Twelve E + ecotypes were selected as material for further studies. Seeds were collected from plants of those ecotypes grown in the nursery and again tested for the presence of the endophyte hyphae using rose bengal staining method. Half of the seeds from each ecotype was treated with Tebuconazole (placing the seeds in a liquid suspension), a triazole fungicide to remove the endophyte from seed bulk (E-). Both: E + and E- seeds were sown on filter paper and seedlings were transferred to 0.5 l pots filled with mixture (1:2) of sterilized sand and peat. Seedlings were grown in pots for next 4 weeks, with frequent watering and without additional fertilization.
The presence/absence of the endophyte hyphae was again confirmed on 3–4 weeks old seedlings by rose bengal staining prior to microscopic examination of 3 tillers per each plant. For each ecotype 12 E- and 12 E + plants were reproduced on a vegetative way: half of each set was intendent for HM treatment and half remained as a control (no HM). As a result of the final round of vegetative reproduction 24 plants per ecotype E + and the same number per E- were used in the experiment run in fourfold repetitions per 3 plants each. Again, the endophyte status (E+/E-) was checked.
From each ecotype for both E + and E- forms 24 plants were planted, 3 in a 1.5 l pot containing mixture (1:2) of sterilized sand and peat substrate of the final content of: 95.1 N; 150.2 P2O5; 153.3 K2O; 55.5 MgO; 7.7 Pb2+; 0.2 Cd2+ and 2.4 Cu2+ [mg·kg− 1 of dry substrate]; pH = 6.1 and 13% of soil organic carbon (SOC). Experiment was run in unheated glasshouse, starting from late spring for 16 weeks in total, with first 7 weeks of HM treatment. HM ions were given tenfold during watering, in repetitive cycles: twice– every third day/ twice–once per week, which brought in total 20 mg of Cd2+ and 700 mg of both Pb2+ and Cu2+ ions in 1 kg− 1 of the used substrate. Finally, HM ions concentration in the substrate, as extracted by water, reached: 15.5 Cd2+; 550.9 Pb2+; 546.0 Cu2+ [mg·kg− 1]. The analysis of soil chemical properties were done by Regional Agrochemical Station in Warsaw (accredited laboratory acc. PN-EN ISO/lEC 17025:2005).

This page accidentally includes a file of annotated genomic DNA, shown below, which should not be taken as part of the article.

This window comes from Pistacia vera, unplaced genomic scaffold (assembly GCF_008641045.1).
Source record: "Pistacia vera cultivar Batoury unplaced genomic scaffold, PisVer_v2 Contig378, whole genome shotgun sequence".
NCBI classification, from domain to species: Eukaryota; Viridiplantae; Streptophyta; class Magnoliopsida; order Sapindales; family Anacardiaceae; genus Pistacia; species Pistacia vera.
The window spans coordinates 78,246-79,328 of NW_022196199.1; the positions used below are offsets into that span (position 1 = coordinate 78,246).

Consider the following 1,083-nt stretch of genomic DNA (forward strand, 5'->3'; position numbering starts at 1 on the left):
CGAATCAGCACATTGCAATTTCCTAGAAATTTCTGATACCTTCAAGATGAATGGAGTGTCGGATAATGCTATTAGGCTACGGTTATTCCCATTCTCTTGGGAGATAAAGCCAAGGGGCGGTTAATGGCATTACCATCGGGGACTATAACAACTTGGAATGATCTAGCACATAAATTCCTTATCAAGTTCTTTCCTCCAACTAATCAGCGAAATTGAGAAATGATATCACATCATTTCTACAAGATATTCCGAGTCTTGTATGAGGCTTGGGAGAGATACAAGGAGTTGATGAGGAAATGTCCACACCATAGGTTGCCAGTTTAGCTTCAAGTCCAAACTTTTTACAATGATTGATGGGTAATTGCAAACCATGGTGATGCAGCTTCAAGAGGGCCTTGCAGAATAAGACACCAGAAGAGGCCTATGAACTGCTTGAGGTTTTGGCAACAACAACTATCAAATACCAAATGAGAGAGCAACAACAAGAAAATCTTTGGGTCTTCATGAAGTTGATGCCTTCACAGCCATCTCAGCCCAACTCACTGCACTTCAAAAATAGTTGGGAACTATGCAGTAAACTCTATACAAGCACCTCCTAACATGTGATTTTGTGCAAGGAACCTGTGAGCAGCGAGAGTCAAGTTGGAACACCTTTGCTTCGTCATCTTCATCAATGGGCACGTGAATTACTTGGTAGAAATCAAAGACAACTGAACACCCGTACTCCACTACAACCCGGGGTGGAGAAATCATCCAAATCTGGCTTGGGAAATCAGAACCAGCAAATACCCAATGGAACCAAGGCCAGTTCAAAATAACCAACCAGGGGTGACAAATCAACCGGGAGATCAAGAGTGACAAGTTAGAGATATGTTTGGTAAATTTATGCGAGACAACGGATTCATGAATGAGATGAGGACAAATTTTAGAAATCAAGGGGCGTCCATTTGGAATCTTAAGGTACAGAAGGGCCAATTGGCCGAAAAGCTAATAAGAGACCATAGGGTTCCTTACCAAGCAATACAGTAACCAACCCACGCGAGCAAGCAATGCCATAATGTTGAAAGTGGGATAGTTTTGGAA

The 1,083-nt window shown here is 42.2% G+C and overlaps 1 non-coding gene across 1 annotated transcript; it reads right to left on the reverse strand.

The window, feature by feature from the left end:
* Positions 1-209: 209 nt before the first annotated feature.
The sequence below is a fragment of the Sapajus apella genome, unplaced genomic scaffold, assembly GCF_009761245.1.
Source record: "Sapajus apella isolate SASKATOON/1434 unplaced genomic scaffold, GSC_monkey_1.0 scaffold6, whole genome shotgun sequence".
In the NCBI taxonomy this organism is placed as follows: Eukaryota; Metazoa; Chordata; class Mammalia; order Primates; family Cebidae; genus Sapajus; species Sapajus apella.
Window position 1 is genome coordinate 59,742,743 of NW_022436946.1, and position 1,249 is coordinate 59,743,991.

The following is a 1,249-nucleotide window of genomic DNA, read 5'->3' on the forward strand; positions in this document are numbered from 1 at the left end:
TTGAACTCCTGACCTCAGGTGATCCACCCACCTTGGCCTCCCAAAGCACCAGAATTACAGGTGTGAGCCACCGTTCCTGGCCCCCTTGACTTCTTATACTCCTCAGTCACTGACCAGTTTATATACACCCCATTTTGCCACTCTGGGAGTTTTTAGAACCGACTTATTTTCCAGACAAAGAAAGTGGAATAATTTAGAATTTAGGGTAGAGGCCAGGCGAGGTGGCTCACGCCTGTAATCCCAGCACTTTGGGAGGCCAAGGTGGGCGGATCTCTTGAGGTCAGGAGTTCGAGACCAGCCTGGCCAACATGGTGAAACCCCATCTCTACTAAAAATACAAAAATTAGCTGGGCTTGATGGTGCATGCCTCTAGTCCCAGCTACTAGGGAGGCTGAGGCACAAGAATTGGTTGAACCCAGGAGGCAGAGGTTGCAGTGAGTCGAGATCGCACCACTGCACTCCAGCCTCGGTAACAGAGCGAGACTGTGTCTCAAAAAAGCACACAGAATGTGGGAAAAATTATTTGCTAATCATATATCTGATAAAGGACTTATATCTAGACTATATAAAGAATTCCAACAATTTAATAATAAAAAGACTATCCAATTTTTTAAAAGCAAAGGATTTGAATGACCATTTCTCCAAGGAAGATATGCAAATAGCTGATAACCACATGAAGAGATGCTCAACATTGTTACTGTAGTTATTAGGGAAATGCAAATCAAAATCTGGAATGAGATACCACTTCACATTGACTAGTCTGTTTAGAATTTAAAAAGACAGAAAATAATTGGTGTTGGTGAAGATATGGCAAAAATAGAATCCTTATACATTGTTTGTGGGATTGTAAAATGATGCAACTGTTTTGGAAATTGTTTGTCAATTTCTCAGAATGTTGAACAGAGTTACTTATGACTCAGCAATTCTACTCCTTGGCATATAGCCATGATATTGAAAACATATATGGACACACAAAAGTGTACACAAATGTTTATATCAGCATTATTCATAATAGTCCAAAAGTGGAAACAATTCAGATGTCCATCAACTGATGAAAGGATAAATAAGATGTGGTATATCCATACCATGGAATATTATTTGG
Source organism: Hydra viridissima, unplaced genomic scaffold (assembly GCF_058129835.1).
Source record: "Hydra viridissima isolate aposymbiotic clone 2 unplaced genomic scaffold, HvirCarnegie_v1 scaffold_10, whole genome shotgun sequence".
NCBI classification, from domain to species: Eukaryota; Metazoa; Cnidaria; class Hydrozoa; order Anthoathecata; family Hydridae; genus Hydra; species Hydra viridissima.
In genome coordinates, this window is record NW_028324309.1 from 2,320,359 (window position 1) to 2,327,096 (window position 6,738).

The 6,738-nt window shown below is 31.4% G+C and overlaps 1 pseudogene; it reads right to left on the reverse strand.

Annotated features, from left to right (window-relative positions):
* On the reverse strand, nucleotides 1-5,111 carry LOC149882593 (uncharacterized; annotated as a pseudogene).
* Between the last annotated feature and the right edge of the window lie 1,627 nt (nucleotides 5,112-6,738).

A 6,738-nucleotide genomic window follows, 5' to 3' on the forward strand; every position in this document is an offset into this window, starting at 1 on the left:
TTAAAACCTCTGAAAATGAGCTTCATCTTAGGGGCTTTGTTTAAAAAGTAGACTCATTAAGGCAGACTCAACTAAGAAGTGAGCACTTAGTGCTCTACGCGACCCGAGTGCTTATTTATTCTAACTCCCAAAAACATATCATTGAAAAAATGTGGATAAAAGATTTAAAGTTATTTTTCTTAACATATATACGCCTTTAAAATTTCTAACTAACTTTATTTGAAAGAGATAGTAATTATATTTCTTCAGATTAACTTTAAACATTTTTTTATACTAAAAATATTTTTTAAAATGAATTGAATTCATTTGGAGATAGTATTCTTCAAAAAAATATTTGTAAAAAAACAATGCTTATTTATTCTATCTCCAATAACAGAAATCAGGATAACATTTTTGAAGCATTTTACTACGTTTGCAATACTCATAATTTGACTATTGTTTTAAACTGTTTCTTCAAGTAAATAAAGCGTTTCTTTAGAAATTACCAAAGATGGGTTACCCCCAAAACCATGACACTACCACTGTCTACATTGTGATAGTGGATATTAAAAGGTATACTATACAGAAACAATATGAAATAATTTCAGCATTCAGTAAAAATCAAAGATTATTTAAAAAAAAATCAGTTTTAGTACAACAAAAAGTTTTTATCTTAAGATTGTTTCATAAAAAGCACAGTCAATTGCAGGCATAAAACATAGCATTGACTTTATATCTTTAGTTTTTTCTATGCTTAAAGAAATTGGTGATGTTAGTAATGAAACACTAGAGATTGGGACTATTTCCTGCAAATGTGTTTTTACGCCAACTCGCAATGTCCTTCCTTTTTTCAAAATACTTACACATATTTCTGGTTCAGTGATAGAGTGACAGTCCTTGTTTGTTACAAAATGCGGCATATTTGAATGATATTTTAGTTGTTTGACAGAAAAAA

Determination of HM concentration were done as described previously (Żurek et al., 2014) by Regional Agrochemical Station in Warsaw. Plant material was washed with tap water and then with deionized water in an ultrasonic washer to remove all soil particles followed by drying at 70o C for 3 days. Three hundred [mg] of dried, ground plant material was wet-ashed using concentrated nitric acid (Merck) in a microwave system (MDS 2000, CEM, USA). For determination of total HM ions (Cd2+, Pb2+ and Cu2+) concentration in soil, extraction of air-dried soil samples taken at the end of the experiment from each pot, ground to < 0.25 mm and extracted with concentrated perchloric (HClO4) and fluoric (HF) acids and. Amount of Cd2+, Pb2+ and Cu2+ ions were measured using inductive coupled plasma spectrometry (ICP-AES). (Spectro Analytical Instruments GmbH, Kleve, Germany).